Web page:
Connor is a perfectly OK supporting player but becomes irritating over the long haul of a leading role, and his vulnerability is undercut by the script, which makes everyone an asshole. The best perfs come from the straight actors — Pleasence plays it eerily still, Gough lopes crookedly, and Michael Gwynn is a delight, all pixilated stare and rigid arms, a man unable to awaken from a dream. Really eccentric, something you haven’t seen before in the world of acting. It is worth sitting through this muck for him, Esma Cannon, and the previously mentioned.

Then there’s Jackson’s choice of angles, which show an imagination and cheek not so evident in his other works. I get the feeling he’s taking the mickey, trying to liven up tired material, and he probably thought this kind of showmanship beneath him, normally. A shame, because if he’d gone all out on his other dramas, he might have built up a rep as a minor Hitchcockian.

Jack La Rue — Sexual Outlaw

Posted in FILM with tags , , , , , , , , , , , , , , , , , , , , , on May 8, 2009 by dcairns

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Apart from being a pre-code smut-holocaust, THE STORY OF TEMPLE DRAKE is a quite weird adaptation of William Faulkner’s Sanctuary (later adapted by Tony Richardson, disastrously according to received wisdom). Some American TV writer once said of that book, “Faulkner thought he was going to the limit by having his heroine screwed with a coke bottle. He didn’t know television.”

But the anonymous wag is wrong, imputing the coke bottle of Fatty Arbuckle legend to Faulkner’s antagonist, impotent hoodlum Popeye, who in actuality uses a corncob to rape Temple. Although I doubt that distinction would cut much ice with a jury.

In bowdlerizing the story for the screen (even pre-code Hollywood had its limits), screenwriter Oliver HP Garrett (awesome pre-code credits including A FAREWELL TO ARMS,  NIGHT NURSE and CITY STREETS) has dispensed with the impotence and the corncob because you can’t have one without the other and you certainly can’t have the other. As a result, Popeye is transmuted to Trigger, a highly sexed bandit who has no problems whatsoever in the downstairs department, other than keeping it in his pants. The whole first half of the film becomes a quasi-pornographic fantasy along the lines of THE SHEIK, with Temple Drake, embodied by a smouldering Miriam Hopkins, characterised as a brimming flagon of lust who becomes a slave to her own desire awakened by Trigger.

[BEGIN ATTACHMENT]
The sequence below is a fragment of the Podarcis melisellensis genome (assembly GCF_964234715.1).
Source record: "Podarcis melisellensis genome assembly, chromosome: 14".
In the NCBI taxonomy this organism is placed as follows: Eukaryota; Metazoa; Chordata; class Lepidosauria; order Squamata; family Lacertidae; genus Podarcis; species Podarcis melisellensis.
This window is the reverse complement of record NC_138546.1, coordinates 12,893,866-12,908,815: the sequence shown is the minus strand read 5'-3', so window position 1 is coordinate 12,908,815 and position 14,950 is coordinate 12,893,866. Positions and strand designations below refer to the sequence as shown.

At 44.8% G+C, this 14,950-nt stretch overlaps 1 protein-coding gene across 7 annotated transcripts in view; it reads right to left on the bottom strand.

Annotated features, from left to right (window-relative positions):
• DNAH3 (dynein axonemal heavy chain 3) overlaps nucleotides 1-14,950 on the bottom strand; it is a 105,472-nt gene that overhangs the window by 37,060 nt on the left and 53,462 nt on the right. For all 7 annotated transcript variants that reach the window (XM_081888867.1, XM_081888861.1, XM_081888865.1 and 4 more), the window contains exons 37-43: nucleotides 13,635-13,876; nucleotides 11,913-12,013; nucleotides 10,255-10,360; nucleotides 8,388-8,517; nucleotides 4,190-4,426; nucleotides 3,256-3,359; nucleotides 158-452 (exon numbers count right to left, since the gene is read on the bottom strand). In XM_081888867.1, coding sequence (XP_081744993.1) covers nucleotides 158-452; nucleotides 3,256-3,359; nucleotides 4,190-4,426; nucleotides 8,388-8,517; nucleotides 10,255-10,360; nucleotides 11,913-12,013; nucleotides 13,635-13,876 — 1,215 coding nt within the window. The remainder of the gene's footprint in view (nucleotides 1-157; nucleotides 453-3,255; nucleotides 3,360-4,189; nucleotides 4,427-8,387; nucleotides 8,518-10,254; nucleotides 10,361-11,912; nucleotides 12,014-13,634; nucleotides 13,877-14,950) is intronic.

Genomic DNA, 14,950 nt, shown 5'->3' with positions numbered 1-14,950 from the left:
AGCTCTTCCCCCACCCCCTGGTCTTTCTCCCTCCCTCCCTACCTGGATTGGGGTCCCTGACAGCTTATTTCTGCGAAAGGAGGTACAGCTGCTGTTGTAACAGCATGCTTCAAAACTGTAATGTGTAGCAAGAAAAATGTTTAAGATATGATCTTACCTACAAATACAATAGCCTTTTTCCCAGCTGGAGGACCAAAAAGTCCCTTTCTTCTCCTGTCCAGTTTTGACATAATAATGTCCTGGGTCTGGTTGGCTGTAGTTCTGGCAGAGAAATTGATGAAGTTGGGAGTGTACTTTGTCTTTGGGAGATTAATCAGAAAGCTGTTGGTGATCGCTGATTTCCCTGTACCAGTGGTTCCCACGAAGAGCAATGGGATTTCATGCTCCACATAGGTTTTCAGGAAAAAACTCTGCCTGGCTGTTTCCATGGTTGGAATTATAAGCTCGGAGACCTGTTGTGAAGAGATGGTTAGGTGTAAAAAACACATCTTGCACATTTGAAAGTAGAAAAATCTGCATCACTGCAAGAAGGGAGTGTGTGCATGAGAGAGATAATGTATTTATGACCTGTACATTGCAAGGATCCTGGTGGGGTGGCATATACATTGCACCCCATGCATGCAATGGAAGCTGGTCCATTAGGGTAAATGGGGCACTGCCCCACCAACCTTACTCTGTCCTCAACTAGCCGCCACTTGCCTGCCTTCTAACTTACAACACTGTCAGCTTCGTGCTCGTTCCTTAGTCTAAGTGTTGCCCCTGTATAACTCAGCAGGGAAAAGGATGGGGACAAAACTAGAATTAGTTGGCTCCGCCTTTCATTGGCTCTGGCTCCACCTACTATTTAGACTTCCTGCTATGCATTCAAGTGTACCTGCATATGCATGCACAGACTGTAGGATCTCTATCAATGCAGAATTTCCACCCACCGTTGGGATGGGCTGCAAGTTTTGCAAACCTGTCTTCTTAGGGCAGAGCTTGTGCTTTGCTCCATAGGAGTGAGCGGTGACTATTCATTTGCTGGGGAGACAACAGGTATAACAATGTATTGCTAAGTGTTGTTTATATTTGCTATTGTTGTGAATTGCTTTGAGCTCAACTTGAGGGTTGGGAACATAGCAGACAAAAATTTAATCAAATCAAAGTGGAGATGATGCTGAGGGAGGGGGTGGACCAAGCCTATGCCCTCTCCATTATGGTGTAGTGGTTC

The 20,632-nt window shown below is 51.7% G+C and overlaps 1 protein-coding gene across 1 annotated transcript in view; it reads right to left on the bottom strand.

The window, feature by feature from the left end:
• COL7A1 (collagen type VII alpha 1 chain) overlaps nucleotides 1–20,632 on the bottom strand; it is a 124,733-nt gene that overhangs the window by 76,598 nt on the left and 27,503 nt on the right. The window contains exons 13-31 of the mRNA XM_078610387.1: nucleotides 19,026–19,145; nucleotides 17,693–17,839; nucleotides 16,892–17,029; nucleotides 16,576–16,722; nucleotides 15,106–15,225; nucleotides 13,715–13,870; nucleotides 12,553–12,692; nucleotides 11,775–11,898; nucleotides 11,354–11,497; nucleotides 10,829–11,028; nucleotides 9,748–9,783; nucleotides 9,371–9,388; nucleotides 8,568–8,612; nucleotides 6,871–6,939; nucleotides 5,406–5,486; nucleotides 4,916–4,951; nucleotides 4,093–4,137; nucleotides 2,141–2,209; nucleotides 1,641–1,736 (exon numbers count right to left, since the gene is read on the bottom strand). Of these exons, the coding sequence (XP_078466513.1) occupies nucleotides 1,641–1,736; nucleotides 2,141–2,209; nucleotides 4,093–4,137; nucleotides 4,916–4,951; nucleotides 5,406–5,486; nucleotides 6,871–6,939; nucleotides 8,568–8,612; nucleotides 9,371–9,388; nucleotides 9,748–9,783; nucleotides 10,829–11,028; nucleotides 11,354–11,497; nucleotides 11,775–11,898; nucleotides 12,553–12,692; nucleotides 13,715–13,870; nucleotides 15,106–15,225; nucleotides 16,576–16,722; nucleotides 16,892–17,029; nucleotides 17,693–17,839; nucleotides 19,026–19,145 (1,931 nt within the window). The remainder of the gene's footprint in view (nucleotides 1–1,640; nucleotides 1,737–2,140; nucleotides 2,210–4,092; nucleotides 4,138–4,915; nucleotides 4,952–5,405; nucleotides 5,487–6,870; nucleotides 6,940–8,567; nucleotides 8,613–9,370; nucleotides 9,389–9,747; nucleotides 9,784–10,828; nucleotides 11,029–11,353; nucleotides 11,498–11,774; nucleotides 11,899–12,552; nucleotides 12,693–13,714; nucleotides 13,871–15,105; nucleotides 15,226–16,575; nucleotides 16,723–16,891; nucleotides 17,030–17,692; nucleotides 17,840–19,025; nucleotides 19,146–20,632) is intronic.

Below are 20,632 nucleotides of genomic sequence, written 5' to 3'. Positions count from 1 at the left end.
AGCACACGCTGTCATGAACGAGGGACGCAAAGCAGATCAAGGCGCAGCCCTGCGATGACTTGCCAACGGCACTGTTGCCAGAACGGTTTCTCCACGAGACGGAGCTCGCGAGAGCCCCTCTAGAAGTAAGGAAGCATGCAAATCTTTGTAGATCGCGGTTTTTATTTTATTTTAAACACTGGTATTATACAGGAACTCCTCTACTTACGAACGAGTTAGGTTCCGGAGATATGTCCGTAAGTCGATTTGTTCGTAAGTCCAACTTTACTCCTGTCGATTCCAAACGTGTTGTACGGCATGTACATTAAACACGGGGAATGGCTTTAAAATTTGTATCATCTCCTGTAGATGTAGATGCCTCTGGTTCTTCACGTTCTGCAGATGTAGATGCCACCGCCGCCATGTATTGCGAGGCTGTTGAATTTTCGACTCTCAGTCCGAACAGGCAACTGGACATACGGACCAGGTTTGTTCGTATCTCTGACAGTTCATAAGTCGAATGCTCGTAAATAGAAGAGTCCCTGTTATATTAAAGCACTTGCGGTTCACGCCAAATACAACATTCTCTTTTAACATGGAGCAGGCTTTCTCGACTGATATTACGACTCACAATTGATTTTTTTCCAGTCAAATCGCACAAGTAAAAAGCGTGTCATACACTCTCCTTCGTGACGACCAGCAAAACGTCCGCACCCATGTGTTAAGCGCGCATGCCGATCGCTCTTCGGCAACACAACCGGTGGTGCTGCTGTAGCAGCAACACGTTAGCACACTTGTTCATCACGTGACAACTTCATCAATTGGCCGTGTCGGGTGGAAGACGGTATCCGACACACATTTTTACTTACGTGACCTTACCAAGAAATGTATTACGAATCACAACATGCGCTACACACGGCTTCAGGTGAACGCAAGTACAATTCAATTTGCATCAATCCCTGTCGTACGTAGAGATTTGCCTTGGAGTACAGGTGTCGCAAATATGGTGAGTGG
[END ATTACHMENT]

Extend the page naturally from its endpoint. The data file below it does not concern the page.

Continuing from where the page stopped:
All this is, if anything, more offensive than Faulkner’s classified pulp nasty, because of what’s implied rather than stated, if we take it as in any way representing anybody’s views about male-female relations. Taken as fantasy, this kind of thing was obviously very popular with audiences of both sexes back then, and the idea of a sexual passion that overcomes all moral scruples is still one that exerts some fascination.

The film’s second half, with Temple killing Trigger, and then being faced with the dilemma of whether to clear an innocent man for one of Trigger’s killings, even though this will incriminate her in his death, is quite a compelling moral maze melodrama, although it’s even further from Faulkner’s book, which takes a considerably darker turn.

Anyhow, apart from the seething Miriam, and Stephen Roberts’ strikingly fluid and sinuous direction (the great Karl Struss is on camera), and the odd sight of William Gargan as a lawyer in very obvious lipstick, the movie’s main attraction is Jack La Rue as Trigger. With his ugly/handsome face and implacable macho arrogance, he comes across like a cross between Treat Williams and an erupting sperm volcano. He’s a pinstriped obscenity and he’s looking right at us.

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Fast-forward fifteen years or so and La Rue is BACK! The film is NO ORCHIDS FOR MISS BLANDISH, a 1948 British flick that attracted unprecedented critical opprobrium (unmatched until PEEPING TOM, 11 years later) for daring to tell a low-class American pulp story in the UK. Ken Hughes’s JOE MACBETH somehow got away with this a few years further down the line, perhaps because it adds Shakespeare into the mix for that necessary touch of class.

Amusingly, the novel NO ORCHIDS is based on is by James Hadley Chase, a British bookseller whose real name was Rene Brabazon Raymond (!). Mimicking the snappy American dialogue he saw in movies, and cribbing from a dictionary of slang, Raymond/Chase turned out a string of sexy shockers which have proven popular with filmmakers — Patrice Chereau’s THE FLESH OF THE ORCHID with Charlotte Rampling, based on a quasi-sequel to No Orchids, is probably the finest adaptation.